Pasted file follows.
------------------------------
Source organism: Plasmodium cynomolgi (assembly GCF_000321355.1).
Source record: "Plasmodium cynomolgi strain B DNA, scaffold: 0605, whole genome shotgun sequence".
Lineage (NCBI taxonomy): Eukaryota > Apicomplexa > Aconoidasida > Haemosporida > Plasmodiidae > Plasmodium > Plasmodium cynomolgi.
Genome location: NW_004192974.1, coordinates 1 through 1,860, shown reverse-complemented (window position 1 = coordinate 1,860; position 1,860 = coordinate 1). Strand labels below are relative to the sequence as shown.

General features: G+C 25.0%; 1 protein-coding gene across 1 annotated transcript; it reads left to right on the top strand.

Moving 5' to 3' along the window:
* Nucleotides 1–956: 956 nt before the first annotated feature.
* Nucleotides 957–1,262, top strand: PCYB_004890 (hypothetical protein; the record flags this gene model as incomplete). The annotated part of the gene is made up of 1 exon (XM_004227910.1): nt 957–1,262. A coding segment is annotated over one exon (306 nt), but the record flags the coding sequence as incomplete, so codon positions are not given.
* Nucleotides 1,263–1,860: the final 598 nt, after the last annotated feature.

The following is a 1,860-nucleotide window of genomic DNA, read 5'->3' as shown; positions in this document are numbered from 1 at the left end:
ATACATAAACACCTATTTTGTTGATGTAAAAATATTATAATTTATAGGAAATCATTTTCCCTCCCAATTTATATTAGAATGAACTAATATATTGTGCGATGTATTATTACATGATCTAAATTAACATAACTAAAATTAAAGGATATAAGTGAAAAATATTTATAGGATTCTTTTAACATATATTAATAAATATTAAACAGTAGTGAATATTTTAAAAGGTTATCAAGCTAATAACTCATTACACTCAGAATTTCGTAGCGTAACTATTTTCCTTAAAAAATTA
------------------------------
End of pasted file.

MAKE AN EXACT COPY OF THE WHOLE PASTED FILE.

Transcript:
Source organism: Plasmodium cynomolgi (assembly GCF_000321355.1).
Source record: "Plasmodium cynomolgi strain B DNA, scaffold: 0605, whole genome shotgun sequence".
Lineage (NCBI taxonomy): Eukaryota > Apicomplexa > Aconoidasida > Haemosporida > Plasmodiidae > Plasmodium > Plasmodium cynomolgi.
Genome location: NW_004192974.1, coordinates 1 through 1,860, shown reverse-complemented (window position 1 = coordinate 1,860; position 1,860 = coordinate 1). Strand labels below are relative to the sequence as shown.

General features: G+C 25.0%; 1 protein-coding gene across 1 annotated transcript; it reads left to right on the top strand.

Moving 5' to 3' along the window:
* Nucleotides 1–956: 956 nt before the first annotated feature.
* Nucleotides 957–1,262, top strand: PCYB_004890 (hypothetical protein; the record flags this gene model as incomplete). The annotated part of the gene is made up of 1 exon (XM_004227910.1): nt 957–1,262. A coding segment is annotated over one exon (306 nt), but the record flags the coding sequence as incomplete, so codon positions are not given.
* Nucleotides 1,263–1,860: the final 598 nt, after the last annotated feature.

The following is a 1,860-nucleotide window of genomic DNA, read 5'->3' as shown; positions in this document are numbered from 1 at the left end:
ATACATAAACACCTATTTTGTTGATGTAAAAATATTATAATTTATAGGAAATCATTTTCCCTCCCAATTTATATTAGAATGAACTAATATATTGTGCGATGTATTATTACATGATCTAAATTAACATAACTAAAATTAAAGGATATAAGTGAAAAATATTTATAGGATTCTTTTAACATATATTAATAAATATTAAACAGTAGTGAATATTTTAAAAGGTTATCAAGCTAATAACTCATTACACTCAGAATTTCGTAGCGTAACTATTTTCCTTAAAAAATTA